Is TV the temptress for junk food?

August 6, 2012

(Medical Xpress) -- A University of Queensland study has found that while obesity rates have been partly attributed to the easy access of cheap, high calorie food, many individuals exposed to the same food continue to lie well within the healthy weight range.

UQ School of Psychology lecturer Dr Natalie Loxton and UQ student Samantha Byrne explored the that make some people more vulnerable to over-eating and .

The study examined why some people are affected more than others by the same TV commercials when it comes to an advertisement featuring the latest mouth-watering .

Dr Loxton travelled to Zurich last month to present these findings at the annual conference of the Society for the Study of Ingestive Behavior (SSIB), the foremost society for research into all aspects of eating and drinking behavior.

The paper, Reward sensitivity increases “wanting” following television “junk food” commercials, proposes reward sensitivity as a key trait predisposing some individuals to be highly attracted to cues linked with appetitive food – such as a television commercial marketing junk food.

“We tested whether reward-sensitive individuals would experience greater pleasure and urge to eat after watching featuring junk food, compared with those featuring healthy food or no food,” Dr Loxton said.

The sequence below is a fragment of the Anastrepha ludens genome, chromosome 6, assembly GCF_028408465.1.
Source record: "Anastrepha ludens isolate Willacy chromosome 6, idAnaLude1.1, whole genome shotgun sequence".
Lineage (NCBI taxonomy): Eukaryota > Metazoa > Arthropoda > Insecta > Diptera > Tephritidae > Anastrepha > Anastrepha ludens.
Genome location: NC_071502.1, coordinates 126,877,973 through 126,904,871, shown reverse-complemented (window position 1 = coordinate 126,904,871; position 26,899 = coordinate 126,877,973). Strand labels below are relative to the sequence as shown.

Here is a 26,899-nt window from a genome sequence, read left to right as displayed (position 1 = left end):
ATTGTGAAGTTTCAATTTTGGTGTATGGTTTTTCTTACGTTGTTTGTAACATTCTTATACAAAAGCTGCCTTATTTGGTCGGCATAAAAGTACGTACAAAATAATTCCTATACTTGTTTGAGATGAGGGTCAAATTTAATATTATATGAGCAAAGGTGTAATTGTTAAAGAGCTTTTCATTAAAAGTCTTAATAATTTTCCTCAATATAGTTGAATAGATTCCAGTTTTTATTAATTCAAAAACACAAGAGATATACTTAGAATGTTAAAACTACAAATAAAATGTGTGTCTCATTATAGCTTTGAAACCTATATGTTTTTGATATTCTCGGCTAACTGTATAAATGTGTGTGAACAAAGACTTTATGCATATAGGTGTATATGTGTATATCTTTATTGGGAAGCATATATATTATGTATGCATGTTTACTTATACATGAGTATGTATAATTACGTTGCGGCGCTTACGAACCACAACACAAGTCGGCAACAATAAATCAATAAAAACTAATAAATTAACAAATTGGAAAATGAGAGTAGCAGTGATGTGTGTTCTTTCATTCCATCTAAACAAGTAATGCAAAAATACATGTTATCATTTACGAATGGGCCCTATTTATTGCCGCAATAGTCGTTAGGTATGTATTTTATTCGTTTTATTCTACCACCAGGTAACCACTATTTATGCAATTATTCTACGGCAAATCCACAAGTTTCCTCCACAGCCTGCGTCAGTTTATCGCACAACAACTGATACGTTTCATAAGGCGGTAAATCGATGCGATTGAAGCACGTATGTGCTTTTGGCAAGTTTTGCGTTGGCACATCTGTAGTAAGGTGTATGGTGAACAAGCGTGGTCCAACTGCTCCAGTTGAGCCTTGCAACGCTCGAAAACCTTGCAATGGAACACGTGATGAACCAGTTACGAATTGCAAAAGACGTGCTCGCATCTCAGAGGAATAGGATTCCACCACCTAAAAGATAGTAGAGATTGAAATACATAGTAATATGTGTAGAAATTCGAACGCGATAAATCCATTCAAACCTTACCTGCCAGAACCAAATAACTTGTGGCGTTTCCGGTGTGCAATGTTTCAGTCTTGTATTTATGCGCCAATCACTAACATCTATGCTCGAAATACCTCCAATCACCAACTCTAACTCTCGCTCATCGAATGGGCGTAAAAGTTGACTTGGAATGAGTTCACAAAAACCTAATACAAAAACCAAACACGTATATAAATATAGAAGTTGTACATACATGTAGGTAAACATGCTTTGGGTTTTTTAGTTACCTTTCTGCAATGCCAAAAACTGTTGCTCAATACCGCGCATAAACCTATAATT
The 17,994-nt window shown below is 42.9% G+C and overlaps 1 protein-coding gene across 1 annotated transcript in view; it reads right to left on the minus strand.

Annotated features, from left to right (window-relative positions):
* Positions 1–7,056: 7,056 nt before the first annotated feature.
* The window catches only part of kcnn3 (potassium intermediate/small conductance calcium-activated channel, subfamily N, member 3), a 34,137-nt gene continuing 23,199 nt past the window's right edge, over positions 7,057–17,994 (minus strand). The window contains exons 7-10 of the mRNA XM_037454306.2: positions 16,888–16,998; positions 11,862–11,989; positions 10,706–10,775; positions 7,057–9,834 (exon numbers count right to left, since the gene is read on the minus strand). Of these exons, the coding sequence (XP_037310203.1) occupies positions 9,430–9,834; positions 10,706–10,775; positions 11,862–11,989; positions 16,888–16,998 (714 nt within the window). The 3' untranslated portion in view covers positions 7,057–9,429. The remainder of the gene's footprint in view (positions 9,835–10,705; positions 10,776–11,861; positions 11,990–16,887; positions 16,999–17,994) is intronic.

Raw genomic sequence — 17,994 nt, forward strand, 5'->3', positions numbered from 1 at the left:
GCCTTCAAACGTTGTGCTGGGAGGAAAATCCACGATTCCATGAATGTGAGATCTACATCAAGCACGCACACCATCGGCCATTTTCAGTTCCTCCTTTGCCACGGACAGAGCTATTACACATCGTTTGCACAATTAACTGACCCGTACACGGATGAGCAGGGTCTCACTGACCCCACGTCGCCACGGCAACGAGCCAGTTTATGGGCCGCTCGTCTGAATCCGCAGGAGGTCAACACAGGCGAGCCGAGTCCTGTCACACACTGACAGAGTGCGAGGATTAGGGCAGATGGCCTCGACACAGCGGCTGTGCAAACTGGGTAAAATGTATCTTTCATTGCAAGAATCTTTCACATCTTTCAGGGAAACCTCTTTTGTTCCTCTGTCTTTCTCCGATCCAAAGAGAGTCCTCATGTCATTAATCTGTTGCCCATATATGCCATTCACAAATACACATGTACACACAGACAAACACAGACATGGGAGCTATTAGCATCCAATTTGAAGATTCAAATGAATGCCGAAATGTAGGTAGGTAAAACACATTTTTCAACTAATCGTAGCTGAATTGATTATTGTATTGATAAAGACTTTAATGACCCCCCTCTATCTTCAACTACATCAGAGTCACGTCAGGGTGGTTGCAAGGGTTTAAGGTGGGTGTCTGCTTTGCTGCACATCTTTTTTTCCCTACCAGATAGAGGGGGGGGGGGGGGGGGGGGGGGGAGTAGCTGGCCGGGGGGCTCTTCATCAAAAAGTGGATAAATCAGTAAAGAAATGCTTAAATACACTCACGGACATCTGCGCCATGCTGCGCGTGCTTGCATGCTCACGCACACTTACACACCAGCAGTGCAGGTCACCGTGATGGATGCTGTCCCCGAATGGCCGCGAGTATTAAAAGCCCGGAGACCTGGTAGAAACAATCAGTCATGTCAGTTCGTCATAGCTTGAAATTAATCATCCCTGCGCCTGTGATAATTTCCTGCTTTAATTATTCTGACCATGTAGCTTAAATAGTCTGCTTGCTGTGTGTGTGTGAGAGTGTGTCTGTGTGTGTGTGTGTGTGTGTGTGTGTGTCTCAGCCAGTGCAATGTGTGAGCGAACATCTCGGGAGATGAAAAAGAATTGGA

This independent study comprised 75 men and women who watched a 30 minute film embedded with junk food, healthy food, or no food featured in the commercials.

Participants rated the pleasantness of food images and their desire to eat after watching the film.

“As hypothesised, reward sensitivity was associated with an increase in urge to eat in the junk food condition," Dr Loxton said.

“There was no association in the healthy food condition and a reduced desire to eat in the no food condition.”

Dr Loxton also discovered that reward sensitivity was associated with greater liking of junk food images, but only for women.

There was no effect of reward sensitivity on liking of healthy food or non-food images.

Dr Loxton confirmed that these findings supported the role of greater food wanting in high reward sensitive individuals in response to appetitive food cues.

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